Scope: Nepal | THE NEPAL ISSUE

The Other Side of Annapurna

Shikhar Bhattarai

A Life Beyond…

Text by Nandita Jaishankar

The Annapurna mountain range – the majestic abode of Annapoorna Devi, an incarnation of Shiva’s consort Parvati – is suffused with ideas relating to mysticism. However, it is better known for the Annapurna Circuit, one of the more popular trekking routes in Nepal. Ranked as one of the most dangerous mountain treks, this mountain range has been drawing avid trekkers for decades. The photographer, Shikhar Bhattarai, has walked this route a few times. His project stemmed from a curiosity about the life beyond the window of the trekking season, and the small villages that travellers have but a fleeting glimpse of on their journey to the top.

The village of Marpha, in Mustang district, was largely unaffected by the civil war which lasted from 1996-2006. This village is the setting of his series as it is one of the many villages that one comes across on the Annapurna Circuit. The work represents an attempt to understand the people, their coexistence with the landscape, and is a reflection on the quietude and subtlety of the rhythm of life on the other side of the mountains. Surrounded by beauty, perhaps what is most striking is a deep sense of emptiness and isolation that permeates the images.

Despite being hugely supported by the Tourism Department, in recent years, many of the young and able-bodied have left the village to live and work in more urbanised parts of the country affecting the demography of the region. In his initial interviews with many of the locals, it came to light that most of the high ranking jobs of running the village had historically been in the hands of the Thakali community, whereas menial or agricultural activities were largely performed by those from the Dalit community as well as seasonal migrants from other rural parts of the country. However, this has slowly changed with many villagers migrating abroad, increasingly to countries in the Gulf. Those who are left behind survive from one trekking season to the next, with Dalits being much more vulnerable to the seasonal fluctuations.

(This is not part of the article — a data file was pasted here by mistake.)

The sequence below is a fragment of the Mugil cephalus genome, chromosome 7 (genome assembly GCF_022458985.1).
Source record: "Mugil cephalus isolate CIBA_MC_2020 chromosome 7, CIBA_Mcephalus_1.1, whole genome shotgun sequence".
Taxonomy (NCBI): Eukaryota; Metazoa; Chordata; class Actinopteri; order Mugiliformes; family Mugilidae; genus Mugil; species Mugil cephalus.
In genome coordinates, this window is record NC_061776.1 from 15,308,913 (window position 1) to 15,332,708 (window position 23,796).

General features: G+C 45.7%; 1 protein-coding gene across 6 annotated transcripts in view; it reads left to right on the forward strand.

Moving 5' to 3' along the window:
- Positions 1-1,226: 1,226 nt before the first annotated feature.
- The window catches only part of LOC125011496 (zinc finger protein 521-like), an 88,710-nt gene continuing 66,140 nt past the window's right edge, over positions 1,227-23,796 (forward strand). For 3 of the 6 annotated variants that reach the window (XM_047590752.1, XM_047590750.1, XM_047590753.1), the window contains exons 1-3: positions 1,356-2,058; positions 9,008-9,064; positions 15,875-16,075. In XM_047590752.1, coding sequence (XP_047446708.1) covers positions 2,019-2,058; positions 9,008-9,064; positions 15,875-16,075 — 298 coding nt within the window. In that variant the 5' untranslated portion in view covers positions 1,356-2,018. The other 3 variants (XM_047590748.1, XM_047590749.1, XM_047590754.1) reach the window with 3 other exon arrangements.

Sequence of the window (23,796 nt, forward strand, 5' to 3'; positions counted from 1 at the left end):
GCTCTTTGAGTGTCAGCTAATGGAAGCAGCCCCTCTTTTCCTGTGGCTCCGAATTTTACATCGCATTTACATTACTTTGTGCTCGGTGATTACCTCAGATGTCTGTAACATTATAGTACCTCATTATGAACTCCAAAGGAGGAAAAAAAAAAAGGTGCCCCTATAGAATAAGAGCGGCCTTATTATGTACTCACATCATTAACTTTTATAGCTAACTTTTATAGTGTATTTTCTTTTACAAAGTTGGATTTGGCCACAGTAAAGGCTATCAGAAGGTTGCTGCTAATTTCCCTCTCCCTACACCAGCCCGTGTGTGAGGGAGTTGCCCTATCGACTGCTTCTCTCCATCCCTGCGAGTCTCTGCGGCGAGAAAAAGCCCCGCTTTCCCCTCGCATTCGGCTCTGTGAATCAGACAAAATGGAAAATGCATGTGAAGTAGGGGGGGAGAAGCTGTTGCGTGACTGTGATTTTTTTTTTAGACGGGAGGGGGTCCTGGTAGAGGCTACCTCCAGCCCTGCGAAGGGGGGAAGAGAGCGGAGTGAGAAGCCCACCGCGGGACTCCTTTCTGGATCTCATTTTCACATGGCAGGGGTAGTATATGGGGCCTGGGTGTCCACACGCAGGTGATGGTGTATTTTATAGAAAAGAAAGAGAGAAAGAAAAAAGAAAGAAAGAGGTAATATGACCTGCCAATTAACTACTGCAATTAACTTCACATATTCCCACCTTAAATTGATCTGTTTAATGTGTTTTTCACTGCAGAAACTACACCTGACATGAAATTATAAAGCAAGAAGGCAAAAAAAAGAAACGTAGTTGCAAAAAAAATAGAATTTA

In between these seasons, there is a sense of stillness and desolation within this striking landscape, where those remaining live a life in limbo, uncertain of what the future holds.

All images from The Other Side of Annapurna
Marpha (Mustang District),
September 2013

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